In view of the current US presidential election, I think it would be a useful exercise to see if I could form a rational political view that is consistent with what I actually know and believe from my training as a scientist. From my knowledge of dynamical systems and physics, I believe in the inherent unpredictability of complex nonlinear systems. Uncertainty is a fundamental property of the universe at all scales. From neuroscience, I know that people are susceptible to errors, do not always make optimal choices, and are inconsistent. People are motivated by whatever triggers dopamine to be released. From genetics, I know that many traits are highly heritable and that includes height, BMI, IQ and the Big Five personality traits. There is lots of human variance. People are motivated by different things, have various aptitudes, and have various levels of honesty and trustworthiness. However, from evolution theory, I know that genetic variance is also essential for any species to survive. Variety is not just the spice of life, it is also the meat. From ecology, I know that the world is a linked ecosystem. Everything is connected. From computer science, I know that there are classes of problems that are easy to solve, classes that are hard to solve, and classes that are impossible to solve and no amount of computing power can change that. From physics and geology, I fully accept that greenhouse gases will affect the energy balance on earth and that the climate is changing. However, given the uncertainty of dynamical systems, while I do believe that current climate models are pretty good, there does exist the possibility that they are missing something. I believe that the physical laws that govern our lives are computable and this includes consciousness. I believe everything is fallible and that includes people, markets and government.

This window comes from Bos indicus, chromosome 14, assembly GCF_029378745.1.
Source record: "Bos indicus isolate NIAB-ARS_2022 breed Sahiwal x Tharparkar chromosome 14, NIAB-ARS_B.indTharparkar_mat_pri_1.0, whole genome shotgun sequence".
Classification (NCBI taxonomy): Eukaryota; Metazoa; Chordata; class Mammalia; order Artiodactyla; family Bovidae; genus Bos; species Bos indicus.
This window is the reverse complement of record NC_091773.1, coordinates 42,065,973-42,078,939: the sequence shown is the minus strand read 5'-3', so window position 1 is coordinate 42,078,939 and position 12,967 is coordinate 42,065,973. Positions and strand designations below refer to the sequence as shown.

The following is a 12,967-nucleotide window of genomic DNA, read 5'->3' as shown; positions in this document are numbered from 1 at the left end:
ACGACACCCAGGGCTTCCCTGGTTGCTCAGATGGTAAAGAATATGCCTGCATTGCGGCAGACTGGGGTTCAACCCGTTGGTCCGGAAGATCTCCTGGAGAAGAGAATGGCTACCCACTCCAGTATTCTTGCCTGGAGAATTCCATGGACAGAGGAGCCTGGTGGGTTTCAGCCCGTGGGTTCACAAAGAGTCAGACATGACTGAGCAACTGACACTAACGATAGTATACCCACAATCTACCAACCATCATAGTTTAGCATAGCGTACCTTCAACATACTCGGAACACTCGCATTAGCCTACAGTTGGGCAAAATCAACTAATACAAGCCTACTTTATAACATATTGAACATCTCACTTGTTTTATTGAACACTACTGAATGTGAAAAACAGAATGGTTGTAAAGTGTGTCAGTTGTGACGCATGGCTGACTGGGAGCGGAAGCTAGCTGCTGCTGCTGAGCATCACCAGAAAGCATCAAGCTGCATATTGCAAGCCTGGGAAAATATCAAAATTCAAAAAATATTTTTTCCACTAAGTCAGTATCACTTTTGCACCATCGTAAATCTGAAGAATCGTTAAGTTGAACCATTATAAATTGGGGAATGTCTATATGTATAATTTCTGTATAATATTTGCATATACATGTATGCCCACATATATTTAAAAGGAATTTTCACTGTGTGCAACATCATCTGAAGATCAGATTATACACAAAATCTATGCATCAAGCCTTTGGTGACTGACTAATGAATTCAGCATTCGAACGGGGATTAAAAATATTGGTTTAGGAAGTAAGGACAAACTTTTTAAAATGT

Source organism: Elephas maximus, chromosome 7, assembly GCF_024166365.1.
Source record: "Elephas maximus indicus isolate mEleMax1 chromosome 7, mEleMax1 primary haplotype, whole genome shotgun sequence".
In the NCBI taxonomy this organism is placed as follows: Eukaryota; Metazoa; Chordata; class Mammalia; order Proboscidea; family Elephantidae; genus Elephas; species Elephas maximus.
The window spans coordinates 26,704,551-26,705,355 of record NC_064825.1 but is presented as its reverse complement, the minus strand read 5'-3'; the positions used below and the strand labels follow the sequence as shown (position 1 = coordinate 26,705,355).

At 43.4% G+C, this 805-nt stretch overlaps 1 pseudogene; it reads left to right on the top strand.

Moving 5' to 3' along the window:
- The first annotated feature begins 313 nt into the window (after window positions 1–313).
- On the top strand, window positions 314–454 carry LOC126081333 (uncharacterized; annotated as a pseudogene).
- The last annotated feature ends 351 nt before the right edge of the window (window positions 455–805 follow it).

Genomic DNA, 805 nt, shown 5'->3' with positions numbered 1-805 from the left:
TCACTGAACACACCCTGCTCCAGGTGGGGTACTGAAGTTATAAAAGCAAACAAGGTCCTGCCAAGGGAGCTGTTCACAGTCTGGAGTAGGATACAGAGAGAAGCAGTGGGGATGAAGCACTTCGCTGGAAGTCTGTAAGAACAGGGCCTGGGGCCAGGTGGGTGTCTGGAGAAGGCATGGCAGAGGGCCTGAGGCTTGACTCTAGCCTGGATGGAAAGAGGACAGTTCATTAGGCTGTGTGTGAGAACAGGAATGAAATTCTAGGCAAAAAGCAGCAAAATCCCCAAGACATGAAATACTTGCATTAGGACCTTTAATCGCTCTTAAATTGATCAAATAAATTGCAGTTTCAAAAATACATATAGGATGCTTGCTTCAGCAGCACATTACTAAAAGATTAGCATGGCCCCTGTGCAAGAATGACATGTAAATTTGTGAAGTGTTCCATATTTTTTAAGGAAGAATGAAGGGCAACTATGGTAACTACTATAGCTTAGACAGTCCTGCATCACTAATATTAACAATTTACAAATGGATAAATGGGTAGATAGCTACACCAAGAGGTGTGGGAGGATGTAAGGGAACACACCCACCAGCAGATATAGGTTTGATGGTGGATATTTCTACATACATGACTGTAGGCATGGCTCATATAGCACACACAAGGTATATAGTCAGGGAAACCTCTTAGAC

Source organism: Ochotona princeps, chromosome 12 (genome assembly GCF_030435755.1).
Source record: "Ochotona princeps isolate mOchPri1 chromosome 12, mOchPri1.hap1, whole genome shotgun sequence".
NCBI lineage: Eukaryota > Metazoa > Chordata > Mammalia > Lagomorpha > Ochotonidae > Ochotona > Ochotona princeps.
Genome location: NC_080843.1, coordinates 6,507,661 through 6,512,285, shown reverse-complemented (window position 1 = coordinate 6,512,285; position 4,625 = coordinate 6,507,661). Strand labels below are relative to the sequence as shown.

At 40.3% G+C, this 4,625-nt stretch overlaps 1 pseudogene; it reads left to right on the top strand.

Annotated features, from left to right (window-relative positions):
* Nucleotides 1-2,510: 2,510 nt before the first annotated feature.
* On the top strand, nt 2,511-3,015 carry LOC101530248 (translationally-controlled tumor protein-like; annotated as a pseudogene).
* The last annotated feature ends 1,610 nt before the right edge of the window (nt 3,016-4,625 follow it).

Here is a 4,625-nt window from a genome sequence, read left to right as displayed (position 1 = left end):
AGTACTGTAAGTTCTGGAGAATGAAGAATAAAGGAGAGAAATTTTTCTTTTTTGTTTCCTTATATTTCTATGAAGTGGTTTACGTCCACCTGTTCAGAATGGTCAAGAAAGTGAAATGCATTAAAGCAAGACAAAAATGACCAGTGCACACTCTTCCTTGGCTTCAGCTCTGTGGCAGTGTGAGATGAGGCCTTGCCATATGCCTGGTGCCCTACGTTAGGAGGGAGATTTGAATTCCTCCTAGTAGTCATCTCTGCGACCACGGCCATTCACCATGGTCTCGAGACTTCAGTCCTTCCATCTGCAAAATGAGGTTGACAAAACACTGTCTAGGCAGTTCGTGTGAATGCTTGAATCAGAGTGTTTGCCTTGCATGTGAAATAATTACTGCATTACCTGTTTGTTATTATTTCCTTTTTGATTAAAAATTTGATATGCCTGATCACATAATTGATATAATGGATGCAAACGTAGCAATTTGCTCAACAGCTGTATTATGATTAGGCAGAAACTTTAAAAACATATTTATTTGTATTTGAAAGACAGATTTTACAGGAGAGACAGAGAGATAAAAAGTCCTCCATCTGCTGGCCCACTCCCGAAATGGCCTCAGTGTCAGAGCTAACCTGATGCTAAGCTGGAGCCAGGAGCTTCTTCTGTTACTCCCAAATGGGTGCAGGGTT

So how would that translate into a political view? Well, it would be a mishmash of what might be considered socialist, liberal, conservative, and libertarian ideas. Since I think randomness and luck is a large part of life, including who your parents are, I do not subscribe to the theory of just desserts. I don’t think those with more “talents” deserve all the wealth they can acquire. However, I also do realize that we are motivated by dopamine and part of what triggers dopamine is reaping the rewards of our efforts so we must leave incentives in place. We should not try to make society completely equal but redistributive taxation is necessary and justified.
Since I think people are basically incompetent and don’t always make good choices, people sometimes need to be protected from themselves. We need some nanny state regulations such as building codes, water and air quality standards, transportation safety, and toy safety. I don’t believe that all drugs should be legalized because some drugs can permanently damage brains, especially those of children. Amphetamines and opioids should definitely be illegal. Marijuana is probably okay but not for children. Pension plans should be defined benefit (rather than defined contribution) schemes. Privatizing social security would be a disaster. However, we should not over regulate. I would deregulate a lot of land use especially density requirements. We should eliminate all regulations that enforce monopolies including some professional requirements that deliberately restrict supply. We should not try to pick winners in any industry.